Would I have stopped in the house for that second night had it not been for my feelings towards her? And the thought that something might happen between us? I believed I would have done… Then again, it was my feeling towards her that had finally made me lock the door against her.

Why had she told me to lock the door? I wanted to ask her that, at least. Had she really known of the danger presented by Fielding? In which case, why had she not done more to protect us all? I believed she had been on the point of telling me to lock my door on the first night. She had begun to say it, late on in the kitchen, but she had pulled up. She wanted to make sure of her suspicions, and by flirting with me she was able to approach certainty.

And then again – the question of questions – why had she held my hand in the ship room, having used me for her own purposes for the entire… What had it been? Only an evening and a day; and I'd only been in her presence a fraction of that time. Had she taken my hand to apologise for what had happened, or for what was to come? Or had there been some other reason for it?

'Mister,' one of the lads was saying (and he'd probably been saying it for a while), 'we're aiming for that rock.'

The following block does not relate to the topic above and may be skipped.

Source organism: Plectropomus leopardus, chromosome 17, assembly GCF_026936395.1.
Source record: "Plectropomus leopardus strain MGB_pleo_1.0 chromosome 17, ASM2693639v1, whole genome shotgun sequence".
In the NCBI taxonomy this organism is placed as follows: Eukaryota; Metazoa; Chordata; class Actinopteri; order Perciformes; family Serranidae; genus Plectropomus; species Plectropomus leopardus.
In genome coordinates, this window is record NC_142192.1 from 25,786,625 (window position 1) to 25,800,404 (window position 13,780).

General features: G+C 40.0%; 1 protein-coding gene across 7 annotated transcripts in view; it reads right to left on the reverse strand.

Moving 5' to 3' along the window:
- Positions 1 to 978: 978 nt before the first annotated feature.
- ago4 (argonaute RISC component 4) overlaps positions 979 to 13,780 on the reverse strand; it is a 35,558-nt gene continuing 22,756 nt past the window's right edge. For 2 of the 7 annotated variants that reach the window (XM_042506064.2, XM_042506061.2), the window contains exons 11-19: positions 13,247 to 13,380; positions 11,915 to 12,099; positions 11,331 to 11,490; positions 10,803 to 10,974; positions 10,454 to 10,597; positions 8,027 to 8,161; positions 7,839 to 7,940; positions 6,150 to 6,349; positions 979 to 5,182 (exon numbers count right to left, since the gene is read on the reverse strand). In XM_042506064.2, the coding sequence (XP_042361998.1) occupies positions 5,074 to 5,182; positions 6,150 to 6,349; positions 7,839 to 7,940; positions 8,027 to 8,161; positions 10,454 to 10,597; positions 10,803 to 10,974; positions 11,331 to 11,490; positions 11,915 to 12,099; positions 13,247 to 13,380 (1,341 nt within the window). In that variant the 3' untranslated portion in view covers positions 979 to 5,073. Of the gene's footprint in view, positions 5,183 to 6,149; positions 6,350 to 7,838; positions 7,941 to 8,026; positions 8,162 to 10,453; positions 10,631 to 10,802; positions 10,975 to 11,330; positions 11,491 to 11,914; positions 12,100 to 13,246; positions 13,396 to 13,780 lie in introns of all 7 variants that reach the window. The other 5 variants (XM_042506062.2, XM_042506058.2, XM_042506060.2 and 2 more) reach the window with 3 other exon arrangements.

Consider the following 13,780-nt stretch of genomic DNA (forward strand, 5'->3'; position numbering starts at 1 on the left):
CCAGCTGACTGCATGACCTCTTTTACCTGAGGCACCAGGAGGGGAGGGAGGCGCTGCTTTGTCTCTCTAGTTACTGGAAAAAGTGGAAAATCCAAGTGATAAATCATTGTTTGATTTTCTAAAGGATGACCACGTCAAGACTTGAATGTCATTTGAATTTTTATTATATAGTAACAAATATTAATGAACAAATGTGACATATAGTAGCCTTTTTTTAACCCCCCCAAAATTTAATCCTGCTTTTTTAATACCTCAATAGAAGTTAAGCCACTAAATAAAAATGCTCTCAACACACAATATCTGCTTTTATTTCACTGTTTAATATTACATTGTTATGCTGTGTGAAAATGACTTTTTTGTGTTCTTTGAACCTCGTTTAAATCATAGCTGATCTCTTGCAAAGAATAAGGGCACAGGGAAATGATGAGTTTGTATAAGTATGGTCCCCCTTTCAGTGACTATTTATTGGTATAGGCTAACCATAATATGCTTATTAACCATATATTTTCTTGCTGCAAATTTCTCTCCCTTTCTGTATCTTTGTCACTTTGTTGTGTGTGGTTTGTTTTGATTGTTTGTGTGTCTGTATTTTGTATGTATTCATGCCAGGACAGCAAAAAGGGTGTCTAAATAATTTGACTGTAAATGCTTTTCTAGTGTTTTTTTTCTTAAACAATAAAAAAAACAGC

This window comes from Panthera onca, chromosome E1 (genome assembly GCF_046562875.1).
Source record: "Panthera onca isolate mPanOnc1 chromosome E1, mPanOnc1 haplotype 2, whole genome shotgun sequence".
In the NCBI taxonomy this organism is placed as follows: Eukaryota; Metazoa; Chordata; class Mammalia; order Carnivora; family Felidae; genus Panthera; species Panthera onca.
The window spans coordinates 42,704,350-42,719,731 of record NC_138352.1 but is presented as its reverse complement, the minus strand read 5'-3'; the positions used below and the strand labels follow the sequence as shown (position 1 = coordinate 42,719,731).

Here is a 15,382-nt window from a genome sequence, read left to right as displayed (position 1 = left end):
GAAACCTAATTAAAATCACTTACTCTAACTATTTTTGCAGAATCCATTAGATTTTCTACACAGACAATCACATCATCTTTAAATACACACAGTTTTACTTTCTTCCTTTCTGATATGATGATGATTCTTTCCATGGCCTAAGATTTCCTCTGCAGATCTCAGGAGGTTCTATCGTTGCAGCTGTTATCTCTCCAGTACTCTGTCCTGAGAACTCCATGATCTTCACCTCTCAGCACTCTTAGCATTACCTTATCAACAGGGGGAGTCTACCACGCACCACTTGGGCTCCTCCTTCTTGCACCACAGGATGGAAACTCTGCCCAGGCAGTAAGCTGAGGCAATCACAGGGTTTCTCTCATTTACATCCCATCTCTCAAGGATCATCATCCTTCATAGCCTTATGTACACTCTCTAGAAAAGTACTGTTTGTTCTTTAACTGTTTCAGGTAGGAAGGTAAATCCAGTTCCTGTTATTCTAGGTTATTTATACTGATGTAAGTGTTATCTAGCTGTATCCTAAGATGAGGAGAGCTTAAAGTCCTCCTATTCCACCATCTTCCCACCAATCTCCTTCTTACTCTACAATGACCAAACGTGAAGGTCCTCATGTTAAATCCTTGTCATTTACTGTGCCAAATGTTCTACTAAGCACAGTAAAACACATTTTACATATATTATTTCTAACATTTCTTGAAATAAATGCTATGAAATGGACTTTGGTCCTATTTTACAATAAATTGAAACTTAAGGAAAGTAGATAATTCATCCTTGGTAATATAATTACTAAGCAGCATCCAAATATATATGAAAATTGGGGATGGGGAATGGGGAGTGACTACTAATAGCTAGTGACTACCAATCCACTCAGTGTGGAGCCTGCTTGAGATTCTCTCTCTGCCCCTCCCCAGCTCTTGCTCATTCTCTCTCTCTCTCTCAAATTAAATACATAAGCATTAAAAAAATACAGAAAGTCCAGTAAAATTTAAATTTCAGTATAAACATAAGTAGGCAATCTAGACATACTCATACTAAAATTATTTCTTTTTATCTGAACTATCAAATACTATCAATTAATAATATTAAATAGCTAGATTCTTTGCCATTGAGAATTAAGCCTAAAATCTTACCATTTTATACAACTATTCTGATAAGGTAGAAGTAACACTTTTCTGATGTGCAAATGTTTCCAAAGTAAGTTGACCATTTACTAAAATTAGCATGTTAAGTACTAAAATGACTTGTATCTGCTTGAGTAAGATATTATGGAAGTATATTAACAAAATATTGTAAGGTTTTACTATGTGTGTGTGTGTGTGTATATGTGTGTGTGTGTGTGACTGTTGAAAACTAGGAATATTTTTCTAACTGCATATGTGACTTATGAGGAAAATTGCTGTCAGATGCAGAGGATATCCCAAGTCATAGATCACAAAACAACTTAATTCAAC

He pointed out to sea.

'Want to try?' he said, and he walked up with a handful of stones.

'I'll only need one,' I said, taking the biggest. I shied it and scored a direct hit, no doubt because of not trying at all.

I turned about and saw Amanda and Adam Rickerby in the shelter, both looking forwards. She, I believed, was smiling.

The first boy was eyeing me in amazement, but the second was a bit of a harder nut: 'Bet you can't do it again,' he said, but I knew from his face that I could rest on my laurels, that no second throw was required. I glanced down at my watch.

'Where are you off to now?' enquired the first lad, doubtless wanting to know what amazing feat the hero of the hour might perform next.

'I'm off to catch a train,' I said.

He nodded, and it evidently seemed the right course of action to him, as it did to me for a dozen different reasons.

Andrew Martin

Вы читаете The Last Train to Scarborough